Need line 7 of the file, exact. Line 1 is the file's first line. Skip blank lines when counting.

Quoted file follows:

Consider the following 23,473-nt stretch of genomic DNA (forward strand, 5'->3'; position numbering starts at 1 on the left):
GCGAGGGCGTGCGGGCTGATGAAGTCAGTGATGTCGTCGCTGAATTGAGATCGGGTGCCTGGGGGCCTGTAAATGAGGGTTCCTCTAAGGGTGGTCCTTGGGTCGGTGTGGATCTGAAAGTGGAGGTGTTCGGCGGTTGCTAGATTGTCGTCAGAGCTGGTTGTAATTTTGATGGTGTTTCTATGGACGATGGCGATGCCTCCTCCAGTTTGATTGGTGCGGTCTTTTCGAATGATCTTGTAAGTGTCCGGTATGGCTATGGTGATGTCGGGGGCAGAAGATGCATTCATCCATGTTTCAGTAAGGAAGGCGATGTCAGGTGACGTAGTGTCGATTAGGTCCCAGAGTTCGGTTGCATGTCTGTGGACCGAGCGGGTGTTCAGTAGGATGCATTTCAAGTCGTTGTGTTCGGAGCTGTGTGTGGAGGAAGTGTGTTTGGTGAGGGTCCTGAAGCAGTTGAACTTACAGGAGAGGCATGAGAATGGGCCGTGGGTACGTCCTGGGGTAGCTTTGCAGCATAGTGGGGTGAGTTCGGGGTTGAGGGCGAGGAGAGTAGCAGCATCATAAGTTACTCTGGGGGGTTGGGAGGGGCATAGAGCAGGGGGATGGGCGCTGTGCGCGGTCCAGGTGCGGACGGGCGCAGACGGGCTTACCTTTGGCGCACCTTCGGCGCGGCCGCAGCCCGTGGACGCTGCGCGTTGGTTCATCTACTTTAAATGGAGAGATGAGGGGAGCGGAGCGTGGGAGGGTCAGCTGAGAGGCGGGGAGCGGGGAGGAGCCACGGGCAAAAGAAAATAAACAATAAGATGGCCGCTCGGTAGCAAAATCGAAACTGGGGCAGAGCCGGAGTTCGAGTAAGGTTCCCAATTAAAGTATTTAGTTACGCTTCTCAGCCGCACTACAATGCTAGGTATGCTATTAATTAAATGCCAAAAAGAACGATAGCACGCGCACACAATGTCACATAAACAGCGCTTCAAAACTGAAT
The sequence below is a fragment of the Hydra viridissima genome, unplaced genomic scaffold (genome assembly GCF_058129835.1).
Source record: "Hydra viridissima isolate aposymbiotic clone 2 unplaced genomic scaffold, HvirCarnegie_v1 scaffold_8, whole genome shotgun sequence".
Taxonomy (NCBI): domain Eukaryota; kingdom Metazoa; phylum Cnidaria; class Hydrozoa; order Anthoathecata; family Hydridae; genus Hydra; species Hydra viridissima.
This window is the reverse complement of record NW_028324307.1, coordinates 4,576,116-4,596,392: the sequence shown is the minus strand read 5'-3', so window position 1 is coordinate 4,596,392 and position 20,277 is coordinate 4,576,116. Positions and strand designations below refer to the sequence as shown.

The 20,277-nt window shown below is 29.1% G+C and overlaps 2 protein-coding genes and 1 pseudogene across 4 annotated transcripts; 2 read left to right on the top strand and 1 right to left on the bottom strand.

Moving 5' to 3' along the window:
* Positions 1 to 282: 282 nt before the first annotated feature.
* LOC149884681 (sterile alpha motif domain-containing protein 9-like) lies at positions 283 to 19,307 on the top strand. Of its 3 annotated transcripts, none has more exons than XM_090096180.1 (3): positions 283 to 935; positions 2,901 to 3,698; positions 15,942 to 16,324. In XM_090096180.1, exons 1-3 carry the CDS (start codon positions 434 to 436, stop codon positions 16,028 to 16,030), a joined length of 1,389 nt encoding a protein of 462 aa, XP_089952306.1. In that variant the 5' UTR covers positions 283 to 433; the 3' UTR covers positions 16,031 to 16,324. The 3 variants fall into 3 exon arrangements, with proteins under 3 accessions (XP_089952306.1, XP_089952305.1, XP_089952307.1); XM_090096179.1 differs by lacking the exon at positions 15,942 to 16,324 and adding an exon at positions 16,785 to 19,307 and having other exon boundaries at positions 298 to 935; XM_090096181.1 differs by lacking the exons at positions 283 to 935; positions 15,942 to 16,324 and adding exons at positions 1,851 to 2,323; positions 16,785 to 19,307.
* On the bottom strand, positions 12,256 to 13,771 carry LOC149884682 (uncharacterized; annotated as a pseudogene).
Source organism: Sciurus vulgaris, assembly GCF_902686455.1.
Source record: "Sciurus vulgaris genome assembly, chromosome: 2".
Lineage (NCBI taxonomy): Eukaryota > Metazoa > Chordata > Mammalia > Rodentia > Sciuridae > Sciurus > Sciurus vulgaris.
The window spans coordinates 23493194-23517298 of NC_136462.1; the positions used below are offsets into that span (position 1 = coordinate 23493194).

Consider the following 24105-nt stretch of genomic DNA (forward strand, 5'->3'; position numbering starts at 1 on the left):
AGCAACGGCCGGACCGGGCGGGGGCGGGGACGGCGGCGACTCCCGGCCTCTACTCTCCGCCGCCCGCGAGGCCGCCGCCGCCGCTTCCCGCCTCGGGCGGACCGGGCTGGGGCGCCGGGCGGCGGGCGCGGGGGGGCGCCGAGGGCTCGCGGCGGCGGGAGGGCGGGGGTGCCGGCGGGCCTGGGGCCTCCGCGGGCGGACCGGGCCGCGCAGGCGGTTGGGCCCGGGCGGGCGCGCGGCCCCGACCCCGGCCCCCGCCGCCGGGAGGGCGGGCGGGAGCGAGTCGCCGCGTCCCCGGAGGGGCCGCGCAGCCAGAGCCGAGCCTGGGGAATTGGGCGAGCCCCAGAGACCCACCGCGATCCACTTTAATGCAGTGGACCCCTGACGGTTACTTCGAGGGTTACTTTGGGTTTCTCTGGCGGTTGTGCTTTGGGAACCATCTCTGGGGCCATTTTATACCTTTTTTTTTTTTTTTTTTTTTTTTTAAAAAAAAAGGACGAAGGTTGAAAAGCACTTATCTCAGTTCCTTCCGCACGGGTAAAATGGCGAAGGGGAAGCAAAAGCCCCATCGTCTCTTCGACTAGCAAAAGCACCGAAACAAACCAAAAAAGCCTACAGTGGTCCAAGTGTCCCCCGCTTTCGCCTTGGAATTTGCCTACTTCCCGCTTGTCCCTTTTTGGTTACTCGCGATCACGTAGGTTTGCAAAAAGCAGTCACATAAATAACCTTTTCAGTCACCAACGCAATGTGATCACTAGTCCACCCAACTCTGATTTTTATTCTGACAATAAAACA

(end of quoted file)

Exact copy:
The 20,277-nt window shown below is 29.1% G+C and overlaps 2 protein-coding genes and 1 pseudogene across 4 annotated transcripts; 2 read left to right on the top strand and 1 right to left on the bottom strand.